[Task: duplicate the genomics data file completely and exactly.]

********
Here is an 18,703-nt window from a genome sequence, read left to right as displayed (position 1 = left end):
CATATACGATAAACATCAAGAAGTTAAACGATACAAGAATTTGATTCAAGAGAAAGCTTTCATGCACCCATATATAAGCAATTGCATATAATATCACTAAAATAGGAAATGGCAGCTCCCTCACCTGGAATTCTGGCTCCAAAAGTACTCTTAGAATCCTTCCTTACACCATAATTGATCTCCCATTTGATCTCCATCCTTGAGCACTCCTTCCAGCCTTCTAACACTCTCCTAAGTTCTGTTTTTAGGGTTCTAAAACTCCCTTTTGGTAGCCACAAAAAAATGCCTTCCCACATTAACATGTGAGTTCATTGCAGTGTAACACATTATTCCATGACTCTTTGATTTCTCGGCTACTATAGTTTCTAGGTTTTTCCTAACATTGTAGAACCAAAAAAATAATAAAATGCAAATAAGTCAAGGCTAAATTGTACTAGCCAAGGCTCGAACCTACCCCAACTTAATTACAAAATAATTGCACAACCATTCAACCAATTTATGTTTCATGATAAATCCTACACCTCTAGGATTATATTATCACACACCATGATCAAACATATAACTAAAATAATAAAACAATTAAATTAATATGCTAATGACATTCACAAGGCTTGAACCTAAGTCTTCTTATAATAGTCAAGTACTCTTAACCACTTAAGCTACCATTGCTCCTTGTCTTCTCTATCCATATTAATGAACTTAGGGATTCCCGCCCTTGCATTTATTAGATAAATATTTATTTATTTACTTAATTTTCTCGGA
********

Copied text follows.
Here is an 18,703-nt window from a genome sequence, read left to right as displayed (position 1 = left end):
CATATACGATAAACATCAAGAAGTTAAACGATACAAGAATTTGATTCAAGAGAAAGCTTTCATGCACCCATATATAAGCAATTGCATATAATATCACTAAAATAGGAAATGGCAGCTCCCTCACCTGGAATTCTGGCTCCAAAAGTACTCTTAGAATCCTTCCTTACACCATAATTGATCTCCCATTTGATCTCCATCCTTGAGCACTCCTTCCAGCCTTCTAACACTCTCCTAAGTTCTGTTTTTAGGGTTCTAAAACTCCCTTTTGGTAGCCACAAAAAAATGCCTTCCCACATTAACATGTGAGTTCATTGCAGTGTAACACATTATTCCATGACTCTTTGATTTCTCGGCTACTATAGTTTCTAGGTTTTTCCTAACATTGTAGAACCAAAAAAATAATAAAATGCAAATAAGTCAAGGCTAAATTGTACTAGCCAAGGCTCGAACCTACCCCAACTTAATTACAAAATAATTGCACAACCATTCAACCAATTTATGTTTCATGATAAATCCTACACCTCTAGGATTATATTATCACACACCATGATCAAACATATAACTAAAATAATAAAACAATTAAATTAATATGCTAATGACATTCACAAGGCTTGAACCTAAGTCTTCTTATAATAGTCAAGTACTCTTAACCACTTAAGCTACCATTGCTCCTTGTCTTCTCTATCCATATTAATGAACTTAGGGATTCCCGCCCTTGCATTTATTAGATAAATATTTATTTATTTACTTAATTTTCTCGGA